The story The Unequal Burden of U.S. Wars [Fall 2016] was enlightening but did not go far enough. A few years ago I went to the movie Taking Chance, about the death of a young soldier and his trip home to be presented to his parents for burial. A military officer who showed sensitivity and respect accompanied the body as a courtesy to the family. It is worth seeing if you can see through the tears that well up in your eyes.
After seeing the movie, I started thinking of the family and their blue-collar surroundings and had the same question that the article addressed. I went online to search for military casualty statistics and found a wealth of information for military operations in Iraq and Afghanistan by the Congressional Research Service. The contents were about post-traumatic stress disorder, traumatic brain injuries, amputations, self-inflicted wounds, gender and race/ethnicity distributions of deaths, and medical evacuation statistics for U.S. military personnel.
The Minnesota Alumni article addressed the inequalities in our military focusing on the greater sacrifice from the nation’s poor. Digging deeper into the subject of inequality reveals more inequalities. Some are uncomfortable to face but need to be talked about, specifically gender and race. The vast majority of deaths by far are males. This is understandable because most men would willingly sacrifice their life before seeing a women being killed in combat. I think this is just a guy thing no matter what people say about equality in the workplace or pay inequality.
Regarding race, when compared with the number of deaths among black or African American, American Indian/Alaska native, Asian, and native Hawaiian or other Pacific Islanders, a large majority is white.
The inconvenient truth about sacrifice goes beyond just being poor. The reality is that poor white males make up the majority of the casualties in Iraq and Afghanistan. These realities may stimulate needed conversation about the who, what, where and why of military conflicts.
David E. Wolff (D.D.S. ’71) White Bear Township, Minnesota
Ode To Choral Song
I am just now getting around to writing a note regarding the touching story by John Toren (B.A. ’74), Letting a Song Go Out of My Heart [Fall 2016]. I fully agree with his remarks concerning choral singing as a kind of therapy, as well as, I believe, one of the higher forms of artistic expression.
My personal experience in choral singing started in high school. It gained in personal exhilaration when I entered the U in 1947. I enrolled in University Chorus, not knowing what to expect. The conductor was Dr. James Aliferis, a true master in choral conducting. He could not sing himself, but had the ability to elicit (and sometimes coerce) the kind of sound he was intent on producing.
Under Aliferis’s direction, we prepared several of the greatest works of choral music. Under the direction of Mitropouls and then Dorati and the Minneapolis Symphony Orchestra, we sang works such as Purcell’s Dido and Aeneas, Beethoven’s Ninth Symphony, Handel’s Messiah, and Mendelssohn’s Elijah, all hefty works that demanded hours of grueling rehearsal time. Under Aliferis, it was even fun, as when we prepared for Rifle, Axe, and Plow in celebration of the 100th anniversary of Minnesota territoriality, in 1949.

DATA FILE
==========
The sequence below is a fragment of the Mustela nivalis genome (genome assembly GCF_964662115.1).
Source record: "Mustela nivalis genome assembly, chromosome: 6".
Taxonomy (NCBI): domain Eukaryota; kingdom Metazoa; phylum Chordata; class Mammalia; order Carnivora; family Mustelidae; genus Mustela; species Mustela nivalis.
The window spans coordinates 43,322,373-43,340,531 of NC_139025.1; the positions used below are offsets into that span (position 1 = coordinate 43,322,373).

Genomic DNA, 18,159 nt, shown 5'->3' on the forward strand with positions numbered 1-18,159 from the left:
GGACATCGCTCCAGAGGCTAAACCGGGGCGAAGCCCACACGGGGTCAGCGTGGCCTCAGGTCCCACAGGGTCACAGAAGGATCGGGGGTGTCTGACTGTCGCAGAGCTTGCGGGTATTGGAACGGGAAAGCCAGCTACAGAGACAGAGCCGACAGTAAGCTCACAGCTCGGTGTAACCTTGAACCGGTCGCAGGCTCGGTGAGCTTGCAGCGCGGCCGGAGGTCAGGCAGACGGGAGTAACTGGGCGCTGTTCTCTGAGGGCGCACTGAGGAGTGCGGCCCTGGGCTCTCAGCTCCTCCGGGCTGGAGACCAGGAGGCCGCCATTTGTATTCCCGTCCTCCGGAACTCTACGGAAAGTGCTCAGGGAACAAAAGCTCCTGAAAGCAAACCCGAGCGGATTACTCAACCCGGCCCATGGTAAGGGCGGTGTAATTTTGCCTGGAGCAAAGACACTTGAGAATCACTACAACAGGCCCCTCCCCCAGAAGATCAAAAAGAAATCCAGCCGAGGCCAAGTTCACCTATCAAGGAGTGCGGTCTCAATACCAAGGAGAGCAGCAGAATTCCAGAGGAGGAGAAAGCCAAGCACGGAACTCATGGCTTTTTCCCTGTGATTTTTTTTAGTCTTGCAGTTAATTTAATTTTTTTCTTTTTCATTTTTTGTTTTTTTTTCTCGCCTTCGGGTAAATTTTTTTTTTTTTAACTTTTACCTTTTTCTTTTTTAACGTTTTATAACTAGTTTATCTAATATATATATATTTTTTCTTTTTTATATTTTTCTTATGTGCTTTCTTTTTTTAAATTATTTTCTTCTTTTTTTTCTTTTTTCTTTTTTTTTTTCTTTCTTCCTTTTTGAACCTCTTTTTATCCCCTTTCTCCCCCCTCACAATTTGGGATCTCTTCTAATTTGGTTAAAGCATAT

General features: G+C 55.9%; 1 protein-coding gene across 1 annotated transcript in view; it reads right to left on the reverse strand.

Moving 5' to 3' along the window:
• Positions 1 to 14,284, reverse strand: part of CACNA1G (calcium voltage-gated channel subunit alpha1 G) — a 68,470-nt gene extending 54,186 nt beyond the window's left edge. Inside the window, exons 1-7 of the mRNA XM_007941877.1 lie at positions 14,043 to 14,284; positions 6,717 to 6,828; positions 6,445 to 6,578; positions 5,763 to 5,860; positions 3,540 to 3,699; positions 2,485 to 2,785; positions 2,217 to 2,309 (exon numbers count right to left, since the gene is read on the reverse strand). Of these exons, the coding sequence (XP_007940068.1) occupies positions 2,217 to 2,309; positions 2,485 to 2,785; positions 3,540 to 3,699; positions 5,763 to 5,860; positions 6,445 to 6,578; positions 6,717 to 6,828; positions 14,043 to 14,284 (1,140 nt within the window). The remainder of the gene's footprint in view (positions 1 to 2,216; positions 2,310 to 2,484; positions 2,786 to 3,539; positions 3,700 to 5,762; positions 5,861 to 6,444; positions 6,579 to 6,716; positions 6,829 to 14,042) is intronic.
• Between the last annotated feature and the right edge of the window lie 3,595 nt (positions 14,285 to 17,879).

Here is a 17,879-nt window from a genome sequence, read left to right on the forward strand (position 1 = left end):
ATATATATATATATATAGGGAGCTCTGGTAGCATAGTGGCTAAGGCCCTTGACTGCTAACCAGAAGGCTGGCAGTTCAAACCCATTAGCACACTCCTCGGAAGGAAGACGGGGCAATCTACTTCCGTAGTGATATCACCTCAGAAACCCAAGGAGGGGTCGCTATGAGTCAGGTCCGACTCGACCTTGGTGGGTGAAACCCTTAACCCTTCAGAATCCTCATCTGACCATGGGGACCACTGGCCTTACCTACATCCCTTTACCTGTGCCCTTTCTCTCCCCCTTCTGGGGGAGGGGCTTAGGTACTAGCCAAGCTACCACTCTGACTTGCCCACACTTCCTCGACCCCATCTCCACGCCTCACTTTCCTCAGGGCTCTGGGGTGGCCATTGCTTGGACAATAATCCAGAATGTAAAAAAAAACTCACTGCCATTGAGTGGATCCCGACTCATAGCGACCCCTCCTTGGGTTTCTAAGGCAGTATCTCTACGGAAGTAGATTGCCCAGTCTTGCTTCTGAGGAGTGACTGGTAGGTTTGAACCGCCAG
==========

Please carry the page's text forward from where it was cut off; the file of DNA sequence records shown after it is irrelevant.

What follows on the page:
I am an octogenarian now, but fondly remember those days. Truly, choral singing is therapeutic and fun!
Leroy Gardner (B.A. ’60, M.A. ’66) Silver Spring, Maryland
Writing About Writing On Aging
I was truly thrilled with your winter issue of the Minnesota Alumni magazine and the sensitive handling of the readers’ focus on aging! Thanks so very much for addressing the issue with such breadth and depth. (And for including my own small contribution.)
I believe your magazine has contributed greatly to readers’ understanding and views on growing older—something we all have in common. This is important stuff, as how we view aging impacts our health and longevity.
Lindsey McDivitt (B.S. ’82) Ann Arbor, Michigan
I just read the winter issue of Minnesota Alumni and decided to write my first letter to the editor.
The article Intimacy Endures by Susan Maas is about the work of [Dr. June La Valleur,] a student I had in high school when I taught at Ashby Public School. I enjoyed it and found it accurate and interesting.
Pardon this 90-year-old’s shaky printing. I am old. I do two miles a day with my wheeled walker and also 40 minutes of physical therapy. The doctor says, “Stay active.” I live in assisted living combined to a nursing home, clinic, and physical therapy facility.
I have three degrees from the U of M. I enjoyed being a G.I. Bill student there and earned my bachelors in two years. I had a wife and daughter so I had to get to work! Thanks and keep up the good work. I enjoy all the department publications I get, as research is of interest to me.
Keith Kapphahn (B.S. ’51, M.S. ’51) Greenbush, Minnesota
I always start reading Minnesota Alumni with the Editor’s Note and with [the winter] issue I read straight through in one gulp. Thanks.
Rita Quigley (M.S.W. ’73) St. Paul
Best. Issue. Ever.
Bill Sonsin (M.S. ’71) Prescott, Arizona
Thank you for this very interesting issue about what it means to grow older. I didn’t think of it from the perspective of younger people reflecting on age, but that is important if they want to improve it when they get older. Thanks to all for sharing.
Marion Palm (B.A. ’78, M.A. ’93) Brooklyn, New York
We have read our winter Minnesota Alumni cover to cover and wanted to thank you for using our Getting Older offering. Your request was certainly successful and it was interesting to see that all ages were represented. We also thought the Editor’s Note was so interesting. It must have been fun receiving so many different stories and thoughts from young and old.
John (B.M.E. ’57) and Carol Koepcke Erhard, Minnesota